This comes up later in the chapter when Tom Pellegrini gets a possible substance match on the Latonya Wallace case, which has now been open for nine months. The scientists at the trace lab matched soot from the girls pants to the potential crime scene, but that’s not enough to charge his suspect with.

Everything needs to be backed up. A witness, evidence at the crime scene, anything. It amazes me that anyone gets convicted when detectives are running around trying to match one fibre to another in a city of more than 600,000 people. And sometimes that missing piece never gets found.

The Wallace case is still open years later, and although Pellegrini is still working it in the book he is clearly fatigued by the high profile case with nothing but dead-ends. A case that won’t go down can become an obsession and I wonder if Pellegrini will still be in homicide by the end of the book.

This chapter also calls attention to a dichotomy between detectives who work too hard, and detectives who don’t work hard enough. David Brown lets the murder of a woman run down by a car slip away while he busies himself with other cases. While I understand that murder is big business in a big city it boggles my mind that the killer of a dead woman, who is also a mother of five, doesn’t get investigated more enthusiastically.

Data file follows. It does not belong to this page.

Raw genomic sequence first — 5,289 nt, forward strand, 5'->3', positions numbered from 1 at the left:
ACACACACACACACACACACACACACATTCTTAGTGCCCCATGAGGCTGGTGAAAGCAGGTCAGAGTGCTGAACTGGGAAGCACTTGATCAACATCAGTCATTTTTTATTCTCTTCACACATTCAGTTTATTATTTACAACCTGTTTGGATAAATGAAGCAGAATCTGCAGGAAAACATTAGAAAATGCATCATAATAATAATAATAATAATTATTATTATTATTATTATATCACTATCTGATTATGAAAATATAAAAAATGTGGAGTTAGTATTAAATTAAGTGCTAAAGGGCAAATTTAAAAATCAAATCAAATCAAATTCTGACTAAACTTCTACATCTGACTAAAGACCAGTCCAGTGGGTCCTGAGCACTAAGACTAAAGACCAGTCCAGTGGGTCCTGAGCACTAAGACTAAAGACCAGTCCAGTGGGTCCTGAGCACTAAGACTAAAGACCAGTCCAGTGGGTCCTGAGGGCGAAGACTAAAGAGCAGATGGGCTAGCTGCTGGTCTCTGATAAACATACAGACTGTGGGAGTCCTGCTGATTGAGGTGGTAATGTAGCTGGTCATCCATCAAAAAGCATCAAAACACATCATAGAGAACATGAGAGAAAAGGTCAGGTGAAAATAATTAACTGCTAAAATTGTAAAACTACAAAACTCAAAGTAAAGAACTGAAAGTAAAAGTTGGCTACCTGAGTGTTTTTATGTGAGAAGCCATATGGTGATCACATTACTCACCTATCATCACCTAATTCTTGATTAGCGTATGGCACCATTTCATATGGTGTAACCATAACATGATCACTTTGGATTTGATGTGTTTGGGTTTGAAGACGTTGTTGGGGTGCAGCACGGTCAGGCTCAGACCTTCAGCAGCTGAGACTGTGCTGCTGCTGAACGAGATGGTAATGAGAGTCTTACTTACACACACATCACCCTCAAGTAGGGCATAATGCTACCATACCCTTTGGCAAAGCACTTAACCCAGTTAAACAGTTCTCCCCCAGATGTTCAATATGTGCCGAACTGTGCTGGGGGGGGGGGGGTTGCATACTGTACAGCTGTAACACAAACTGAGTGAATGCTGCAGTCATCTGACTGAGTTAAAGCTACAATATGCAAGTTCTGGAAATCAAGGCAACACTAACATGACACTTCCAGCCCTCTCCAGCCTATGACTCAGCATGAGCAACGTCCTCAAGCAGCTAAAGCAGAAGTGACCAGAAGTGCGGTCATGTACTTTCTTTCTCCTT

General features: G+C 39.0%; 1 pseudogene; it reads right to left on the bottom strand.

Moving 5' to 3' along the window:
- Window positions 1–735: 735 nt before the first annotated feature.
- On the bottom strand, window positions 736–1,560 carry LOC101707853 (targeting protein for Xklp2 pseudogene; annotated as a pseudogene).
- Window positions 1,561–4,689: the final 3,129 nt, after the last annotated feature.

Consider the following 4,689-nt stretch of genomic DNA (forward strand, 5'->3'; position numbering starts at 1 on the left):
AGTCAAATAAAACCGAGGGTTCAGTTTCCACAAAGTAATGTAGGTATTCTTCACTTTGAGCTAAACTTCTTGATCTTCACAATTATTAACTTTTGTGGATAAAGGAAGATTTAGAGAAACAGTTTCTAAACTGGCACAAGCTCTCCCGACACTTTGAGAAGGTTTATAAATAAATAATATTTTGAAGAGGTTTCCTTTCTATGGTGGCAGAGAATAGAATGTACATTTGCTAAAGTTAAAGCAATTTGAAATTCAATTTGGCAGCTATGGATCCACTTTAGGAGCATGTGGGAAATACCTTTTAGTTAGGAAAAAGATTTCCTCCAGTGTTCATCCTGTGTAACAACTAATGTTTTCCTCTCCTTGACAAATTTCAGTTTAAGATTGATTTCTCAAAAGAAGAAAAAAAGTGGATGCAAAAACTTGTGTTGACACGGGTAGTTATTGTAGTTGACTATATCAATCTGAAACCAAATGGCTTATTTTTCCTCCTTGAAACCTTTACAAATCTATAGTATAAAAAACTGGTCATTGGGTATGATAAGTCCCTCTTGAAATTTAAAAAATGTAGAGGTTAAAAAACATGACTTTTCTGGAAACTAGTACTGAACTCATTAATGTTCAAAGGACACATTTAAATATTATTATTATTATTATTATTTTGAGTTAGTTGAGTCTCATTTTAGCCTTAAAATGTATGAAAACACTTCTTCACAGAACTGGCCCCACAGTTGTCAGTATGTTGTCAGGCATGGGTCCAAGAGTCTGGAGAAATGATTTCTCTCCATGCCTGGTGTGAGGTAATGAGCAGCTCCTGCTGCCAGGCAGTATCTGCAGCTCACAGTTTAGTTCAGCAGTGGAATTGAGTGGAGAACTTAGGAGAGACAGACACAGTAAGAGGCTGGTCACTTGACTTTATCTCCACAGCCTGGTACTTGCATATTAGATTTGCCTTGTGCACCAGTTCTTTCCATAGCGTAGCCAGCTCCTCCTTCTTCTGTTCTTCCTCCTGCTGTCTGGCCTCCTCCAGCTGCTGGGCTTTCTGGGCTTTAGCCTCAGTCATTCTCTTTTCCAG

I had a thought while I was reading this chapter: I wonder if the families of these real-life victims every read Homicide? And if they did what did they think about the work behind the scenes?

Fact v.s. Fiction

Books

Growing up I remember watching a hell of a lot of Da Vinci’s Inquest with my parents. That cheesy, overacted CBC crime drama was my gateway drug into the big beautiful world of corny, overly dramatic crime dramas like CSI, CSI: Miami, Dexter, Bones…etcetera, etcetera. It’s not my favourite TV genre but it’s so dang easy to get hooked, because what’s more satisfying than a murder that gets solved within an hour-long episode? Nothing. The answer is nothing.